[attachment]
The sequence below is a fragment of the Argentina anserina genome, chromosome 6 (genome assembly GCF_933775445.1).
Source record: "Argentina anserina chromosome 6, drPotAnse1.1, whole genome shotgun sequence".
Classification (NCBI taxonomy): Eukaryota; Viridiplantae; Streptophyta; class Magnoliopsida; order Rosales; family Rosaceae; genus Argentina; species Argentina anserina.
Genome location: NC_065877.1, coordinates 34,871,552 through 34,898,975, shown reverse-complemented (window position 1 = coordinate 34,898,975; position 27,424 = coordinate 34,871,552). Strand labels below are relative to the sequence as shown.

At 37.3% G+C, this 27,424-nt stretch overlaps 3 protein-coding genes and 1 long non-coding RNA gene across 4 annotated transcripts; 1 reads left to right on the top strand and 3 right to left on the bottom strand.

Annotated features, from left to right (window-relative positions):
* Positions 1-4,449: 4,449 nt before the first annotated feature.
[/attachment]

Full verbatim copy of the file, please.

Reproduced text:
The sequence below is a fragment of the Argentina anserina genome, chromosome 6 (genome assembly GCF_933775445.1).
Source record: "Argentina anserina chromosome 6, drPotAnse1.1, whole genome shotgun sequence".
Classification (NCBI taxonomy): Eukaryota; Viridiplantae; Streptophyta; class Magnoliopsida; order Rosales; family Rosaceae; genus Argentina; species Argentina anserina.
Genome location: NC_065877.1, coordinates 34,871,552 through 34,898,975, shown reverse-complemented (window position 1 = coordinate 34,898,975; position 27,424 = coordinate 34,871,552). Strand labels below are relative to the sequence as shown.

At 37.3% G+C, this 27,424-nt stretch overlaps 3 protein-coding genes and 1 long non-coding RNA gene across 4 annotated transcripts; 1 reads left to right on the top strand and 3 right to left on the bottom strand.

Annotated features, from left to right (window-relative positions):
* Positions 1-4,449: 4,449 nt before the first annotated feature.